We went on to conduct the camp for a few more years till the rat race consumed us. The number of donors steadily grew to hit about 150+ over the years. Most of them went on to become regular blood donors in life. A register mentioning details of the donors was maintained in the club for ‘emergencies’ and on one occasion fourteen of us donated blood to a friend’s sister undergoing an operation. She needless to add is now completely healthy, happily married and a mother of two angels. Other clubs in the adjoining paras were inspired by our efforts to conduct similar camps and many of them still continue organizing them.


For those who came in late:

If you are 18-60 years, 45 kgs or more, have not suffered from illness like malaria, typhoid, other transmissible disease and certified medically fit by the doctor can donate blood.
You cannot donate blood if you have suffered from cold/fever less than a week ago, consumed antibiotics, had a major surgery within the last six months, vaccination less than 24 hours ago, have a history of cardiac problems, hypertension, epilepsy, diabetes, cancer, liver and kidney malfunction or HIV+.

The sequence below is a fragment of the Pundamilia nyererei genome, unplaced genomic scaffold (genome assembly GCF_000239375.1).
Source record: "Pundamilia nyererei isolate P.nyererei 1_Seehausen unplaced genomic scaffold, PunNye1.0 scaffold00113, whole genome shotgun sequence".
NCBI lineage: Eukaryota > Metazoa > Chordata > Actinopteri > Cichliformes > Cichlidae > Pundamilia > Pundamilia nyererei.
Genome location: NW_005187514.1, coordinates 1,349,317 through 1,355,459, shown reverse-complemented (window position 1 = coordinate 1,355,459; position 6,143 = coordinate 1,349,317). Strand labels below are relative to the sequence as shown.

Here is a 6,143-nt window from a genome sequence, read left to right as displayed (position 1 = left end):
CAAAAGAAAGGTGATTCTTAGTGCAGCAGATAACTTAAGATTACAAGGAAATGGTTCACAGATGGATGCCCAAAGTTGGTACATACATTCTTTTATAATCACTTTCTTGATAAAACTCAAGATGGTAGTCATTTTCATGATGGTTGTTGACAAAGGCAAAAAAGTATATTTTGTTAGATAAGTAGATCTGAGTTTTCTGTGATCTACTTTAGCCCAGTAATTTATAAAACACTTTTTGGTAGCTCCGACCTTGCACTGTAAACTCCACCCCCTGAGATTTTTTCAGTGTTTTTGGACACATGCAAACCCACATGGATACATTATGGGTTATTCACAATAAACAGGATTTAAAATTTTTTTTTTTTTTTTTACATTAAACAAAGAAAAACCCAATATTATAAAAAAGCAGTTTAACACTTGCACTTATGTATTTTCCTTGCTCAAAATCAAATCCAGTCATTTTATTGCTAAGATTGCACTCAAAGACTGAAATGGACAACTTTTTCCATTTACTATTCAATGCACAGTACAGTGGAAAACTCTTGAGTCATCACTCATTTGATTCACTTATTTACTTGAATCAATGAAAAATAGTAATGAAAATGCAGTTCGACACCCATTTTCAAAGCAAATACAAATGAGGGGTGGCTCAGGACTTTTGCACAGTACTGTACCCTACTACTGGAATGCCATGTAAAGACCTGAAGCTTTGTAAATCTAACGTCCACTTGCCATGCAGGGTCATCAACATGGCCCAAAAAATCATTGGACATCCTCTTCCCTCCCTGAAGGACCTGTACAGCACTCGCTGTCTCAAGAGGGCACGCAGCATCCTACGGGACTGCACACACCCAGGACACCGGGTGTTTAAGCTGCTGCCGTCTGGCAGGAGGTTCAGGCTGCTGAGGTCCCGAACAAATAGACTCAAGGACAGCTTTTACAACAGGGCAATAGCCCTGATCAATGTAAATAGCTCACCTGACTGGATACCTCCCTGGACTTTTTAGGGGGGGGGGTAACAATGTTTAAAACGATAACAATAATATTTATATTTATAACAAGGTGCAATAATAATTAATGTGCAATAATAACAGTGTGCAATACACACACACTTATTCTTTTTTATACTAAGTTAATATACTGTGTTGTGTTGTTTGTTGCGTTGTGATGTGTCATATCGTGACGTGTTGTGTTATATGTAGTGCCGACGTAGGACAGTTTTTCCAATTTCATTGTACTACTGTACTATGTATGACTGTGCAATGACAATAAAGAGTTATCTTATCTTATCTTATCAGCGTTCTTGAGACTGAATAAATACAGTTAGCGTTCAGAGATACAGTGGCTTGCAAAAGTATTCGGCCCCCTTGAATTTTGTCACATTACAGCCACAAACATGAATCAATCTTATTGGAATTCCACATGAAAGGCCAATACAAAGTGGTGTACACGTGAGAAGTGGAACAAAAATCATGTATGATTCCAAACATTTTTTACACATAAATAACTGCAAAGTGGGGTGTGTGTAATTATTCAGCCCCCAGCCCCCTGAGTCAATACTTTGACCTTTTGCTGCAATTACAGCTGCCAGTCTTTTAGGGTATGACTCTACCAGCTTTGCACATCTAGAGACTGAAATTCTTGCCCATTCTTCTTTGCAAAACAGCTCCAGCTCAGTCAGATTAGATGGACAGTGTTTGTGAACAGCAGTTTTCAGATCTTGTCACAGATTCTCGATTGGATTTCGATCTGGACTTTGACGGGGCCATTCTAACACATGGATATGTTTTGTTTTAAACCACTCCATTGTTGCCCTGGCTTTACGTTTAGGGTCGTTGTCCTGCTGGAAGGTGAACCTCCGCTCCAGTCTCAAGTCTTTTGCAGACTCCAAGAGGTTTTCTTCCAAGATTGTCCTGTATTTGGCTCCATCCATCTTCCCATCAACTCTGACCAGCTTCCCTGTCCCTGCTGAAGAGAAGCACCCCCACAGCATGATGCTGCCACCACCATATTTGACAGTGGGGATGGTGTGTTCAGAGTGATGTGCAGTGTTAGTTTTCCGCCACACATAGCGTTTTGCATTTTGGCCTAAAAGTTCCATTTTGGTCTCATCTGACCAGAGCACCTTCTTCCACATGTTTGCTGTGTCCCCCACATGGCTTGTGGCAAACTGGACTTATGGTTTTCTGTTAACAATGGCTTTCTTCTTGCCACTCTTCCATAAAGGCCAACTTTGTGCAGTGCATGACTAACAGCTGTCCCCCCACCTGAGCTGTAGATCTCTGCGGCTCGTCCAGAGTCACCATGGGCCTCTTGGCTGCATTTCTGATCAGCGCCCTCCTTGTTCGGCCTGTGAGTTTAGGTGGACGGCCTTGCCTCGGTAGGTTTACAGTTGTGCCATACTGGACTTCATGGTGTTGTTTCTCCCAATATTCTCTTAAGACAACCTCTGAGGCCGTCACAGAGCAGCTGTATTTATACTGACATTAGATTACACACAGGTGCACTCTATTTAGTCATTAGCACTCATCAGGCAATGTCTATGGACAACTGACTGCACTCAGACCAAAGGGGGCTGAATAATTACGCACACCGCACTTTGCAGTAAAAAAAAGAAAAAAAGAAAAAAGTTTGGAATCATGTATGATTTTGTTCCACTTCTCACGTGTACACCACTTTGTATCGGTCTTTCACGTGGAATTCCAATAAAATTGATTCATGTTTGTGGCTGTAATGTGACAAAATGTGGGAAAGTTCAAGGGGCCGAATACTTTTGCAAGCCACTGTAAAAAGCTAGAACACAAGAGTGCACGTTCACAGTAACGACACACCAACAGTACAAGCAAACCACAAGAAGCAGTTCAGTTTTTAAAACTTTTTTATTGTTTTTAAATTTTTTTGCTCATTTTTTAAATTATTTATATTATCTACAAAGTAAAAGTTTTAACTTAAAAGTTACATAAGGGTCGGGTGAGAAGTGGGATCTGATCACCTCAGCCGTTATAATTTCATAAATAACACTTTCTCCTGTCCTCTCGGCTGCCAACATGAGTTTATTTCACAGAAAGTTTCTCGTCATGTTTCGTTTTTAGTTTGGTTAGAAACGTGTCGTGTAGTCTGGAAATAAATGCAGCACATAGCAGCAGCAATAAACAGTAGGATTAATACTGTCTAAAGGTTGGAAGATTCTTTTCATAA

Against an annual requirement of 85 lakh units of blood barely 52 lakh units are collected through voluntary donations in India. Some are collected through family members. And the rest are left helpless and often to die because you could but didn’t donate the life giving liquid! 


PS: Done with reading this? Good! So which blood bank are you off to now? 


Para: Locality
Gyaan: Information/Knowledge
Ratha Kaatteri : Blood Sucker.